it is very likely that someone viewing this article will open up my blog and scroll right past this post the moment they see me talking about my sexuality, or the word "queer" appears, or they'll scroll down to see where, if at all, this article mentions videogames. well, here you go: i'm indulging you this time, you fuckheads. the culture of games is so harmoniously tied to idealized, totalitarian fantasy versions of the world that i don't think it's at all separable or salvageable from that. it may have not been this way early in the history of games, but it is certainly that way now.
why? because the precise function of most videogames is to be a particularly well-realized indulgence of our desire for totality. this is what we call escapism, and it is as much of a pure encapsulation of what most videogames aim for as you could come up with. and yet we still want to believe there to be something altogether good and pure about it.
well, i'm throwing any kind of apology for escapism out the window right now. i don't believe it ever serves a positive function. escapism exists to espouse idealized versions of the world that have never existed, and will never exist. escapism is used by those in power to keep people in the dark from of all the ways they are being disenfranchised and their beings are destroyed. there is nothing but cruelty and suffering hiding underneath.
what about all the cool sci-fi or fantasy worlds, you say? what about star wars? isn't that escapism? well, maybe it's time to confront the conventional wisdom and acknowledge that star wars might not be the wonderful, innocent world we'd like to believe it is. but in actuality, many sci-fi and fantasy worlds can and have have much more relevance to our own existence than worlds that have aimed to be a recognizable facsimile of our own. but that's all up to the creators. the creative process is not voodoo magic that functions outside of all bounds of logic. it's filled with meaning and purpose gathered from experiences in our own lives. this must be acknowledged, and nurtured, and directed by its creator in order for it to have relevance and communicate to other human beings. instead, it's often used as another pretty dressing of endorsement for totalitarianism.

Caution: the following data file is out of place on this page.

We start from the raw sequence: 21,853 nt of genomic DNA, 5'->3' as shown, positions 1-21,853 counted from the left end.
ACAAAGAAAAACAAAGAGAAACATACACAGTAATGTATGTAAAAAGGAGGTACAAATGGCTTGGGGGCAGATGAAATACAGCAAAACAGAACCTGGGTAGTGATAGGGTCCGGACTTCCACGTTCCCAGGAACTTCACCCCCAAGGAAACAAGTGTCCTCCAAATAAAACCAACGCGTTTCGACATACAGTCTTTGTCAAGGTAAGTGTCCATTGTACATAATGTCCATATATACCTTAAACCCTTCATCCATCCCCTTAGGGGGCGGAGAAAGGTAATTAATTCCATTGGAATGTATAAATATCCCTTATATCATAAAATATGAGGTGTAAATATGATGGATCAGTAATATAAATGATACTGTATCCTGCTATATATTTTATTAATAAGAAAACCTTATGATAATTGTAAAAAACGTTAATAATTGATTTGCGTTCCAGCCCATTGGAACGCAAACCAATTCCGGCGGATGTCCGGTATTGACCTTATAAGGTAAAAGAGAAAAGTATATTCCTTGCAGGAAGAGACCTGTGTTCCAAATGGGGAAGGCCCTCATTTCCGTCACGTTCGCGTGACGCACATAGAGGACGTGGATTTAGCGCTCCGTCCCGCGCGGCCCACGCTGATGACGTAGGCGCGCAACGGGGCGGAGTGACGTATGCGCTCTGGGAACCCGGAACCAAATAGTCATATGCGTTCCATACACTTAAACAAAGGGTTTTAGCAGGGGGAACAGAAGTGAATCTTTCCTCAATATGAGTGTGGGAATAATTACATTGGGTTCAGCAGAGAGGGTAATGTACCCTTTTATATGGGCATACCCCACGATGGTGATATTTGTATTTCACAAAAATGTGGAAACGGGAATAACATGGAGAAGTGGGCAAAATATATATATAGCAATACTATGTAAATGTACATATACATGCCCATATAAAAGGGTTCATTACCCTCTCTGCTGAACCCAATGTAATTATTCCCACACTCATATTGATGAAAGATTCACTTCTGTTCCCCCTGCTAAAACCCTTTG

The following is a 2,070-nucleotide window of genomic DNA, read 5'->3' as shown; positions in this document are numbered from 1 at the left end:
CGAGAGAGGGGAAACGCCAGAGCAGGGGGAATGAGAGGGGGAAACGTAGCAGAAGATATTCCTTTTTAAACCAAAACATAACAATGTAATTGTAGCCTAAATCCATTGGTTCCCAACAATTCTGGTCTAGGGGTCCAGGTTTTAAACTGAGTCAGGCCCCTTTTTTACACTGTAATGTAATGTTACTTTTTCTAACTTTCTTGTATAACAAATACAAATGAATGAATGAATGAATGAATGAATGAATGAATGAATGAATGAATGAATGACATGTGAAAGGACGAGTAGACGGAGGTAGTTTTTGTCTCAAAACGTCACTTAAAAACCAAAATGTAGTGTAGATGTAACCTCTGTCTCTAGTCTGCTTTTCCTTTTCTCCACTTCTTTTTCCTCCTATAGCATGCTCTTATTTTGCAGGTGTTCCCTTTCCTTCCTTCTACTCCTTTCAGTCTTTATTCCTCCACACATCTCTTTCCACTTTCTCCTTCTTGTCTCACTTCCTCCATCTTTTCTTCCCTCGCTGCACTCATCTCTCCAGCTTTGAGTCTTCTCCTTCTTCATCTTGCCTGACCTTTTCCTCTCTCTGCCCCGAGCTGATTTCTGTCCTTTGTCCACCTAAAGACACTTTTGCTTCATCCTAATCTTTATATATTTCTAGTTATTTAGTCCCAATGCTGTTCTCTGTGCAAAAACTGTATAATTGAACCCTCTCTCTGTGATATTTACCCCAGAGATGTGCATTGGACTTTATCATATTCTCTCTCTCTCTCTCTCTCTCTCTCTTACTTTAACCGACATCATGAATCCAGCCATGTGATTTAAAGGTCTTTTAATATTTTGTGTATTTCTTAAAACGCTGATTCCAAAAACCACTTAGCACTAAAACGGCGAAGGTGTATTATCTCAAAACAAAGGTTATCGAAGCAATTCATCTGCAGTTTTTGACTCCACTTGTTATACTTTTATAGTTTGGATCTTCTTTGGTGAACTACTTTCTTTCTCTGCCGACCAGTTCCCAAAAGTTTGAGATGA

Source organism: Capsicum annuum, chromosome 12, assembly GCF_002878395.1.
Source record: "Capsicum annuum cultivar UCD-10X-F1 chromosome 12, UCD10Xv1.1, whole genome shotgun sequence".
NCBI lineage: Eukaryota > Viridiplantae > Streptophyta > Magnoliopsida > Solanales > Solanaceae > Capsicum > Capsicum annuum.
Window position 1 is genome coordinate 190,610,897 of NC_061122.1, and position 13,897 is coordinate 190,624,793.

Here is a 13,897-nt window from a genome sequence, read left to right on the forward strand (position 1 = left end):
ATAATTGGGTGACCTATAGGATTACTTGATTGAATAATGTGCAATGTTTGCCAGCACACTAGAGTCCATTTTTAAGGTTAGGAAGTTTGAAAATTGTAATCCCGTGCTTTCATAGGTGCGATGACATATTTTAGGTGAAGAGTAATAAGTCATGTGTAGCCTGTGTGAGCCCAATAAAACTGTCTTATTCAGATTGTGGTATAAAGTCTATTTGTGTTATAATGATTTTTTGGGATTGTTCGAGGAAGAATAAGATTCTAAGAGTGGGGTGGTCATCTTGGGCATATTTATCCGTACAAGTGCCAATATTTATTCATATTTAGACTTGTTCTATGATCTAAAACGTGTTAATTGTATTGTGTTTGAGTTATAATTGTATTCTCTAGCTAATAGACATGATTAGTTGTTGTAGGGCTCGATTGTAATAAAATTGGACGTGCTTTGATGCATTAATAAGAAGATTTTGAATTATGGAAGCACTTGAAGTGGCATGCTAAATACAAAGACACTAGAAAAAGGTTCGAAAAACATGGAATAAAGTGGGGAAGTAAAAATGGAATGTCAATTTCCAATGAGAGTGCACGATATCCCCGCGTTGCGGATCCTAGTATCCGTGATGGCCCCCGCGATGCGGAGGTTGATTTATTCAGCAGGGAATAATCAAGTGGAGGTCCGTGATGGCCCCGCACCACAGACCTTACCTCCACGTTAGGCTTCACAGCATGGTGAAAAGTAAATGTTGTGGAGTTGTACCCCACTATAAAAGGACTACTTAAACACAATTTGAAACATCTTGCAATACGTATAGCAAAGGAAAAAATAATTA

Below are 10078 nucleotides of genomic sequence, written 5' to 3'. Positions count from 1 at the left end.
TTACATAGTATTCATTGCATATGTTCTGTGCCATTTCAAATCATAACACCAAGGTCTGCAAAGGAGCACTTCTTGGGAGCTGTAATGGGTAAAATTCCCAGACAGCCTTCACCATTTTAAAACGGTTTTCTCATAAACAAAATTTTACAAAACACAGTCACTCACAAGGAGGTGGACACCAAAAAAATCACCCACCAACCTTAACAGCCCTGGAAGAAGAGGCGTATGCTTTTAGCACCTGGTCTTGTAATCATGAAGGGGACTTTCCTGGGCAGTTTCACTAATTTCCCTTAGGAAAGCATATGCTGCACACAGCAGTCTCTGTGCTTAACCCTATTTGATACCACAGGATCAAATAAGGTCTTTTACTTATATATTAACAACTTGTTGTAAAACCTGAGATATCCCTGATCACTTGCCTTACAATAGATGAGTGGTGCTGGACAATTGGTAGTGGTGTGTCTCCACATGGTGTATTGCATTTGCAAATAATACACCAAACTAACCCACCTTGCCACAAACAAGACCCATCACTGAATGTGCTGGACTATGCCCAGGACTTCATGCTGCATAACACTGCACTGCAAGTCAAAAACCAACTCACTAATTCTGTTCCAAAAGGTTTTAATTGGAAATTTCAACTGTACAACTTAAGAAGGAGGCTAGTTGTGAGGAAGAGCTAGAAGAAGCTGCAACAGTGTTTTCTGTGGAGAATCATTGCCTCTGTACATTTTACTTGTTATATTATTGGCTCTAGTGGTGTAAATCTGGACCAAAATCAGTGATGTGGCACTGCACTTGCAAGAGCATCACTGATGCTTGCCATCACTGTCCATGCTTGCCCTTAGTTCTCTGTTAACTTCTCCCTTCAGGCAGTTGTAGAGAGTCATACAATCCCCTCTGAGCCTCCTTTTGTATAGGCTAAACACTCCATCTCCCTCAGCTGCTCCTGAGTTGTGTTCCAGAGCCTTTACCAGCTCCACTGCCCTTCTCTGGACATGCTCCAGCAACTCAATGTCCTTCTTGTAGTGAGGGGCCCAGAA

videogames have been moving towards one clear direction throughout their short history - towards a sort of total, unbroken immersion. some refer to this as "The Holodeck". our desire for a sort of "realism" or fidelity within the world of a game is, in fact, actually a desire for us to finally realize the complete fantasy of totality within our own world that is unbroken by the flaws of the machine. a perfect world built of perfect systems without disharmony. a world that can never break down into chaos or cacophony and expose the flaws of its own inner workings is the ideal state for a videogame.
videogames are, therefore, a totality. for us to construct a different purpose for them means to challenge every bit of conventional wisdom about them, and to look back into their short history and try and find things which reflect our strange, sad, upsetting, confusing, horrifying, and beautiful world.
this tumblr i've made for odd videogame screenshots is my starting point. i'd love to see yours as well.